This is not something Andrew Cuomo created. It was created well before him, and I think everyone and anyone who didn’t do everything they could to help elect a Democratic Senate was on the wrong side of history. But when we had a chance to break through that, and change the dynamic, potentially, for decades to come—because, again, I (demographically) believe we are at that tipping point, our politics has been far behind the demographic change. To me, it would have been unconscionable not to take that step, and I go back to our agenda, and I said it Saturday night, spontaneously, in front of everyone, with the cameras rolling, I said, “This is our agenda in New York City.” I know a lot of them care deeply about it. I said, “If you believe in this agenda, we need this change to happen.” So what would have been the alternative? The alternative would have been a very protracted, bloody struggle with the governor and a lot of labor, including a lot of the most progressive elements of labor, fighting the WFP, to what particular outcome I’m not sure, even though—again—I understand the logic pattern. I confront and dispute the logic pattern in terms of what it would have actually led to: a big, bold fight with lots of resources being expended where everyone fought each other.
Meanwhile, for all of us trying to move this agenda in New York City, it would have distracted from the agenda, it would have undermined the agenda, and a very possible outcome would have been the exact status quo in Albany for at least new more years. Which was unacceptable to me when I’m trying to protect rent regulation—strengthen rent regulation—when I’m trying to make sure…is strong. When I’m trying to make sure that we move the Dream Act, which would affect a lot of people in this town. And a host of other things on economic justice that all, tragically, require Albany approval, for reasons I have deemed colonial—or semi-colonial. That’s absolutely outrageous, but that’s the state of affairs.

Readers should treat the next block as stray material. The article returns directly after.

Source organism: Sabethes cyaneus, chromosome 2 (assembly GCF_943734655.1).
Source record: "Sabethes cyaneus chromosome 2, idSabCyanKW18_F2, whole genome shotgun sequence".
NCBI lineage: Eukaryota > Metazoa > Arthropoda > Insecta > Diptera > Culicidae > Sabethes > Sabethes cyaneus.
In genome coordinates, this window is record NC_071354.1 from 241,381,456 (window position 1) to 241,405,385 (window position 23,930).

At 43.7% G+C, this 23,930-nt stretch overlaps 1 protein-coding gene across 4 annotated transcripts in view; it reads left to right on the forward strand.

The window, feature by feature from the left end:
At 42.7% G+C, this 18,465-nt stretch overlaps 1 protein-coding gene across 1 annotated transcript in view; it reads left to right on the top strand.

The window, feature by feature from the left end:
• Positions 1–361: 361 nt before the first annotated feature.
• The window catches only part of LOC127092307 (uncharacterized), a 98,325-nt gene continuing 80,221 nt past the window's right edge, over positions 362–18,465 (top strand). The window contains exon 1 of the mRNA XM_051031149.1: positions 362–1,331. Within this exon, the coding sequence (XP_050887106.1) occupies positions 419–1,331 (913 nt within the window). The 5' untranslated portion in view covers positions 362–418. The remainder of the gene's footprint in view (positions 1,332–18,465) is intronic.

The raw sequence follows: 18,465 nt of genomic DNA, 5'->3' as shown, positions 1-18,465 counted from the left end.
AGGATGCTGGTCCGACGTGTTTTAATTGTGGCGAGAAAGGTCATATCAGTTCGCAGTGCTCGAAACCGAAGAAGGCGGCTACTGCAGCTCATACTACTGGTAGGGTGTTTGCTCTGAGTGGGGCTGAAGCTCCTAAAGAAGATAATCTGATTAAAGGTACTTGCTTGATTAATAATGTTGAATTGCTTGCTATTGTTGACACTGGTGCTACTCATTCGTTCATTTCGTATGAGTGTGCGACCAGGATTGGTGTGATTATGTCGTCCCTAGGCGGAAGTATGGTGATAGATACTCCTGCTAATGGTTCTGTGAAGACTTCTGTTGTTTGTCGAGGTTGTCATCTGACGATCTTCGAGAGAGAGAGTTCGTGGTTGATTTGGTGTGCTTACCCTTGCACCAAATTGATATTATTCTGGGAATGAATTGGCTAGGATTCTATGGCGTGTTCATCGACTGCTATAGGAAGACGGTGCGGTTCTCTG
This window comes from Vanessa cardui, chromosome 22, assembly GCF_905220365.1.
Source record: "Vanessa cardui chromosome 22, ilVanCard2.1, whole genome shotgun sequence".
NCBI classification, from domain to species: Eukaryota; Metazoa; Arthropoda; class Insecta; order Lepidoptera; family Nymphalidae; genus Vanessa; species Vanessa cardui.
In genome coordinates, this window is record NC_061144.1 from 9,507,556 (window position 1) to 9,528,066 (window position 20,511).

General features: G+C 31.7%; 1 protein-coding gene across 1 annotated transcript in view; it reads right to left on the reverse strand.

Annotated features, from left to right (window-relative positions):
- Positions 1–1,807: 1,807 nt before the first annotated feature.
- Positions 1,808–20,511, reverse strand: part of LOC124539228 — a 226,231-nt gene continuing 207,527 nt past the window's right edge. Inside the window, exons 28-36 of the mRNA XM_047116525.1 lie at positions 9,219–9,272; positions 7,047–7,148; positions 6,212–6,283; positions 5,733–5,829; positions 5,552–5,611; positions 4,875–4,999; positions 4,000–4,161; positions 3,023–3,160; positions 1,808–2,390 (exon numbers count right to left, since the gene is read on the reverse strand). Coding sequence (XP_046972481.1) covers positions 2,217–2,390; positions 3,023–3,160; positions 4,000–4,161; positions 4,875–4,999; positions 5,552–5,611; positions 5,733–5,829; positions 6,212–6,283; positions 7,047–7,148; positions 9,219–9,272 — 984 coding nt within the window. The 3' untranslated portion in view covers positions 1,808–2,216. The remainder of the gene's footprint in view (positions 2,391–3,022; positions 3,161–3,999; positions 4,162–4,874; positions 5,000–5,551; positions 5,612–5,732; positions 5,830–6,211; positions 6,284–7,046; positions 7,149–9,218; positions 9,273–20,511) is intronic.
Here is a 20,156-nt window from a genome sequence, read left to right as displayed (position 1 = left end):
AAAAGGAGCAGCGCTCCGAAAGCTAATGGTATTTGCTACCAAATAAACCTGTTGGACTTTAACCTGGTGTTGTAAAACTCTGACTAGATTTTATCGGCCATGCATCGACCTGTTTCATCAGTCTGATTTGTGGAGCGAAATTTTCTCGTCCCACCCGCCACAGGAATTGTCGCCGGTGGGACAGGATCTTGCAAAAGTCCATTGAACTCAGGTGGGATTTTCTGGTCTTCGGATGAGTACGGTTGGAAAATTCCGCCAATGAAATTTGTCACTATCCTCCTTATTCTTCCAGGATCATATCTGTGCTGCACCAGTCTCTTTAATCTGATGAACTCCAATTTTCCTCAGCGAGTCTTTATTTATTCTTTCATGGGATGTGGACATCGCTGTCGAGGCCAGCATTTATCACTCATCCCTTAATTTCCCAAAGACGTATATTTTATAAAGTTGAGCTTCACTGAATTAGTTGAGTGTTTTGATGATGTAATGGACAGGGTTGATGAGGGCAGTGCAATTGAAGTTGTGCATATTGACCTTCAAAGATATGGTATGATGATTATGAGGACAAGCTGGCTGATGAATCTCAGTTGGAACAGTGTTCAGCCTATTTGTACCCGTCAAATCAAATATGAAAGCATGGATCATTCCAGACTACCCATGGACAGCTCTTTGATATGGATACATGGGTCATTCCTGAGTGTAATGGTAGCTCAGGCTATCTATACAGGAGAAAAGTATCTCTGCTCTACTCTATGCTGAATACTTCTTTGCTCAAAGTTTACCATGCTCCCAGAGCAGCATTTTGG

So, when you look at that reality, and it was, here is agreement on a set of substantive items and here is an agreement to take back the state Senate, and here is the coalition that can do it, and if this coalition holds, it changes the politics of the state, issue-by-issue, year-by-year, moment-by-moment.
It was not just about one election. It was about the same coalition—by the way, the same coalition that was so effective in electing Melissa Mark Viverito Speaker of the City Council—not disconnected to some elements of that coalition that helped elect me mayor. So, there’s something bigger going on, and I don’t blame any outside observer who doesn’t see it in the first instance. I don’t blame anyone who’s cynical about it, or questioning. But I just want people who believe in what we’re doing here to understand why, to me, this was foundational. Now, ask me in six months. Because if we pull it off, I hope a lot of people will say, “Uh-uh, that really was a smart move for everybody,” and if we don’t, people will say, “Well, it wasn’t what it was cracked up to be.” So now the job is to actually make it real.
KvH: We’ll be back in six months.
*The transcript of the interview has been lightly edited.